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False alarm


Barry Wilkinson in Sri Lanka

False alarm

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COLOMBO – An unwanted and unnecessary distraction has reared its head in the West Indies’ camp on the eve of their crucial semi-final match against Australia in the ICC World Twenty20.
Sri Lankan police early yesterday morning arrested three British women who were reportedly found socializing in the hotel.
The DAILY NATION has confirmed that Sri Lanka police bodyguards protecting players at the tournment arrested the three Brits at the posh Cinnamon Grand Hotel here in the capital and handed them over to the nearby police station for further investigations.
A statement from the police read: “Ministerial Security Division (MSD) guards assigned to protect the players carried out the arrest and the three women were handed over to the Kollupitiya police . . . .”
Press reports said the women were with four Windies players in the hotel.
Star batsman Chris Gayle was singled out by the local media as one of the players but Philip Spooner, the West Indies media manager, told the DAILY NATION the incident was “not a Chris Gayle matter” as was being portrayed.
“There was an incident on the night of Tuesday, October 2 . . . the matter was dealt with by the police and the matter is now closed. Our focus is strictly on cricket . . . There was absolutely no wrongdoing on the part of anyone on the West Indies team,” he said.
An official hotel spokesperson said there was no wrongdoing on the part of the players or the women and they were surprised at the actions of the police.
Asking to remain unnamed, the official reiterated that the cricketers did not breach any security laws and that the “boys” in the team had been great.
Further DAILY NATION investigations revealed that the women were approved to be social guests of the cricketers and were simply making their way back to the lobby when stopped and questioned by police.
Only last week, a Sri Lankan court convicted a man posing as a male escort after he broke into the hotel rooms of two Australian cricketers and offered them sex during the ongoing World Twenty20.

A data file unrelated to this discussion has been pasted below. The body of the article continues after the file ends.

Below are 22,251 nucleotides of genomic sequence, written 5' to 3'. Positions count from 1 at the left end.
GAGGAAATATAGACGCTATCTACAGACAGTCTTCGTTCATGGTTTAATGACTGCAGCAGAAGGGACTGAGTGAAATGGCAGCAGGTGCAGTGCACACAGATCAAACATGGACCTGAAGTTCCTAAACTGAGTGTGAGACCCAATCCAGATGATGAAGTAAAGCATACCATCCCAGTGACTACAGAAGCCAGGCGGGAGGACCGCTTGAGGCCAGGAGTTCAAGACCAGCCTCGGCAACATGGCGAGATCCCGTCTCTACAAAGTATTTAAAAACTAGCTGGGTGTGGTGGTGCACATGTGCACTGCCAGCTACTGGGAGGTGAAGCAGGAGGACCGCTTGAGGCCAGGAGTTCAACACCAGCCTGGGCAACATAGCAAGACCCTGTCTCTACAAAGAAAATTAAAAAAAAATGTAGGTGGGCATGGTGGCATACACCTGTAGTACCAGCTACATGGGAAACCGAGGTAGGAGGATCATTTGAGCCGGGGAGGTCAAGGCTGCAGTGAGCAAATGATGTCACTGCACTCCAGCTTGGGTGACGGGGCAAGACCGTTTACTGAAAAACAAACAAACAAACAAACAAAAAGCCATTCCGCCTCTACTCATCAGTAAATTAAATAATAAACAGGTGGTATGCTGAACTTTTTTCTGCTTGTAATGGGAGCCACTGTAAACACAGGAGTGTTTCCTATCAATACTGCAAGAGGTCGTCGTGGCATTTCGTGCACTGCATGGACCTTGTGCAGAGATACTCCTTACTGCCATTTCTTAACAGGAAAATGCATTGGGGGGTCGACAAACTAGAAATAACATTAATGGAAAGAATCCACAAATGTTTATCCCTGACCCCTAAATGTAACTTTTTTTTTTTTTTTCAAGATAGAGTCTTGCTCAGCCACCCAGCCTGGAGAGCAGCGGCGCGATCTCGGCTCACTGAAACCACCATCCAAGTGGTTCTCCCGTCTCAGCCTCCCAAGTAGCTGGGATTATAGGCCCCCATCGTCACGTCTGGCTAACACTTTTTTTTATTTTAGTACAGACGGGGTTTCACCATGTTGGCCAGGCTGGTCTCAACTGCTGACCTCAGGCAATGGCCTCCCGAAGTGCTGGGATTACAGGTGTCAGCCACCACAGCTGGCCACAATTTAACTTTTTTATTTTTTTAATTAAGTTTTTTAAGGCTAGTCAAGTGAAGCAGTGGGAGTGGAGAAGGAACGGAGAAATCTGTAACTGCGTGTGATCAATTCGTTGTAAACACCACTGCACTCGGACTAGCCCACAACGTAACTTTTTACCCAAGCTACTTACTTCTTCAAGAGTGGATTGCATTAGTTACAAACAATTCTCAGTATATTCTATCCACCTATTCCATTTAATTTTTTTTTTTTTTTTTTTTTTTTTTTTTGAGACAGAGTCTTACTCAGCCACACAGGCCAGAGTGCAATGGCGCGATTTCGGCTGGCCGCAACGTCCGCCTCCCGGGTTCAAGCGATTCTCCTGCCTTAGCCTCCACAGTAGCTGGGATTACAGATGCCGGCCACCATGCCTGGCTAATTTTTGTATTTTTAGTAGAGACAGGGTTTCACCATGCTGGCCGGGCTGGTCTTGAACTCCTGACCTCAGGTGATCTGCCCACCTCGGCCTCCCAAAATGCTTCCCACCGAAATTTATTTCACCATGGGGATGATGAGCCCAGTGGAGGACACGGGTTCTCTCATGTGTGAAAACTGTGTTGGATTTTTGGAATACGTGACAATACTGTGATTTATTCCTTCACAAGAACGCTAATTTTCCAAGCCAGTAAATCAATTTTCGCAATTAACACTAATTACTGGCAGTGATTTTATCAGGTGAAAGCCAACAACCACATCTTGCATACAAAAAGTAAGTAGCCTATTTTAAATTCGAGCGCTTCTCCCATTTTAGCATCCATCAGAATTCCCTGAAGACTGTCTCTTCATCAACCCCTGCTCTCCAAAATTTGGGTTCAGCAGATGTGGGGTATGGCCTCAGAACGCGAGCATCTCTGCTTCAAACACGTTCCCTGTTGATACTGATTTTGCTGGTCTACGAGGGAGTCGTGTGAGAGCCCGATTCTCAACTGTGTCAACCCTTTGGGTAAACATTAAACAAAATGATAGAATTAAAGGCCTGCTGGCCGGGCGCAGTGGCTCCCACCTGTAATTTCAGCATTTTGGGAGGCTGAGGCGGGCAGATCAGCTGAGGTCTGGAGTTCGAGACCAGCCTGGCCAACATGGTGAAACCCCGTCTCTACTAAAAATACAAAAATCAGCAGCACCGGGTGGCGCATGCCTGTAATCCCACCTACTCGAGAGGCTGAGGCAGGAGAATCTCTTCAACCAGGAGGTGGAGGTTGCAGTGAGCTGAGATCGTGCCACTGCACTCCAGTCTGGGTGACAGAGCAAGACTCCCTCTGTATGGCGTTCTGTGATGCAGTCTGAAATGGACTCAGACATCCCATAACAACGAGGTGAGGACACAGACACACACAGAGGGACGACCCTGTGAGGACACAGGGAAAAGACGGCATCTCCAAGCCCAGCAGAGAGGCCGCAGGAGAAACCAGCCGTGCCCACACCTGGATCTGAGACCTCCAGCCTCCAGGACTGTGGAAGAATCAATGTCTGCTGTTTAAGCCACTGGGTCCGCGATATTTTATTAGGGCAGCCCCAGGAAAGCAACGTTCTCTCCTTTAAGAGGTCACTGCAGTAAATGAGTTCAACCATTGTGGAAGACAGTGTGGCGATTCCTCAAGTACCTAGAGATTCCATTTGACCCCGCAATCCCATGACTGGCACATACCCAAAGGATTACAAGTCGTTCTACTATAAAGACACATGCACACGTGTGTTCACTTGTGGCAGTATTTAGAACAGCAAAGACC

The 21-year-old Sri Lankan, named as Abdul Karim, was fined 1 000 rupees and handed a one-month suspended jail term after he pleaded guilty to a charge of breaking and entering.
The authorities had declared floors occupied by cricketers as out of bounds as part of security for players during the September 18 to October 7 tournament that was billed as the same level as for visiting heads of state.
Meanwhile, the West Indies will face Australia twice tomorrow in both men’s and women’s semi-finals.
This is the first time both West Indies teams have qualified for the Final Four in the same tournament.
“This is huge,” declared men’s skipper captain Darren Sammy. “We have two more hurdles to jump and I know we have the team to do it.”
Sammy said when they left the Caribbean the plan was to be here in October.
“It’s now October and we are still here, so that means we are at the business end . . . we mean business,” he added.
“We will take it stage by stage. We have worked hard to reach this point and with good planning and execution there’s no reason why we can’t go all the way.”
West Indies women topped Group B with two wins and one defeat.
They thrashed New Zealand by seven wickets and hammered South Africa by ten wickets. In between, they suffered a shock defeat by five runs (D/L Method) against Sri Lanka.
“We are delighted to have reached this stage for the second World T20 tournament in a row. We are feeling quite confident at this stage and believe we can beat the Australians,” said captain Merissa Aguilleira.
“They are the defending champions but we know we have the players who can win this match and take it all the way.
“This is what we came here for. This is why we play. To be the very best, you have to beat the very best and go all the way.”

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